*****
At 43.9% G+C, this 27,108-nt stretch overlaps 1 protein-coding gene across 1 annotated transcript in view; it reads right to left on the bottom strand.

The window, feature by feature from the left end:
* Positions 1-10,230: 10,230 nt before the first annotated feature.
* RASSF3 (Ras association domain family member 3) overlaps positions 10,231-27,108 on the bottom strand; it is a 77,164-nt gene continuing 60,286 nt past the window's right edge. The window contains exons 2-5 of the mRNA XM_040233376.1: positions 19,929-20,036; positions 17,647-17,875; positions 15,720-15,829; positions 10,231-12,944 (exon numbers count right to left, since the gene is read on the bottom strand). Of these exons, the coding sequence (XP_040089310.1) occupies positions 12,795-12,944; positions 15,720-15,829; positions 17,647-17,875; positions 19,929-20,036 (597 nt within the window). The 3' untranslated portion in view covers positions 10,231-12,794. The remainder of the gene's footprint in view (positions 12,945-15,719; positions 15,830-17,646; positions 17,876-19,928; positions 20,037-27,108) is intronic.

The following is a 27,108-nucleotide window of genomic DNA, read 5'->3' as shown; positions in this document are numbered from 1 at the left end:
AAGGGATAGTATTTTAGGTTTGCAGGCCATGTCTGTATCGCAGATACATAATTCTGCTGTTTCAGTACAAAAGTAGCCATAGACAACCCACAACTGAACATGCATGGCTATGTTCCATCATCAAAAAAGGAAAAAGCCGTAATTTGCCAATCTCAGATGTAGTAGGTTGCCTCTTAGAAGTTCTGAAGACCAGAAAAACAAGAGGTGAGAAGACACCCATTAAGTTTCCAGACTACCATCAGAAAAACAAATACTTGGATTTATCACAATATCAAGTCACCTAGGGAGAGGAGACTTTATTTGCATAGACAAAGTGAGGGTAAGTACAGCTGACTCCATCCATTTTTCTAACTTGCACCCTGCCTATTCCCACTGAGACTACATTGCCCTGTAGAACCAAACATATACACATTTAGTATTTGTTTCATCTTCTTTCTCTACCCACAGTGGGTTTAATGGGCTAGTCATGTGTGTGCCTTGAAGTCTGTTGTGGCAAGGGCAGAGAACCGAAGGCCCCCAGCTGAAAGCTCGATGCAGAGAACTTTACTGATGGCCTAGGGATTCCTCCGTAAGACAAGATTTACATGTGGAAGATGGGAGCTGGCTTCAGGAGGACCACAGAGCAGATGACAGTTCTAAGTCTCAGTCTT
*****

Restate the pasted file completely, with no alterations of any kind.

At 43.9% G+C, this 27,108-nt stretch overlaps 1 protein-coding gene across 1 annotated transcript in view; it reads right to left on the bottom strand.

The window, feature by feature from the left end:
* Positions 1-10,230: 10,230 nt before the first annotated feature.
* RASSF3 (Ras association domain family member 3) overlaps positions 10,231-27,108 on the bottom strand; it is a 77,164-nt gene continuing 60,286 nt past the window's right edge. The window contains exons 2-5 of the mRNA XM_040233376.1: positions 19,929-20,036; positions 17,647-17,875; positions 15,720-15,829; positions 10,231-12,944 (exon numbers count right to left, since the gene is read on the bottom strand). Of these exons, the coding sequence (XP_040089310.1) occupies positions 12,795-12,944; positions 15,720-15,829; positions 17,647-17,875; positions 19,929-20,036 (597 nt within the window). The 3' untranslated portion in view covers positions 10,231-12,794. The remainder of the gene's footprint in view (positions 12,945-15,719; positions 15,830-17,646; positions 17,876-19,928; positions 20,037-27,108) is intronic.

The following is a 27,108-nucleotide window of genomic DNA, read 5'->3' as shown; positions in this document are numbered from 1 at the left end:
AAGGGATAGTATTTTAGGTTTGCAGGCCATGTCTGTATCGCAGATACATAATTCTGCTGTTTCAGTACAAAAGTAGCCATAGACAACCCACAACTGAACATGCATGGCTATGTTCCATCATCAAAAAAGGAAAAAGCCGTAATTTGCCAATCTCAGATGTAGTAGGTTGCCTCTTAGAAGTTCTGAAGACCAGAAAAACAAGAGGTGAGAAGACACCCATTAAGTTTCCAGACTACCATCAGAAAAACAAATACTTGGATTTATCACAATATCAAGTCACCTAGGGAGAGGAGACTTTATTTGCATAGACAAAGTGAGGGTAAGTACAGCTGACTCCATCCATTTTTCTAACTTGCACCCTGCCTATTCCCACTGAGACTACATTGCCCTGTAGAACCAAACATATACACATTTAGTATTTGTTTCATCTTCTTTCTCTACCCACAGTGGGTTTAATGGGCTAGTCATGTGTGTGCCTTGAAGTCTGTTGTGGCAAGGGCAGAGAACCGAAGGCCCCCAGCTGAAAGCTCGATGCAGAGAACTTTACTGATGGCCTAGGGATTCCTCCGTAAGACAAGATTTACATGTGGAAGATGGGAGCTGGCTTCAGGAGGACCACAGAGCAGATGACAGTTCTAAGTCTCAGTCTT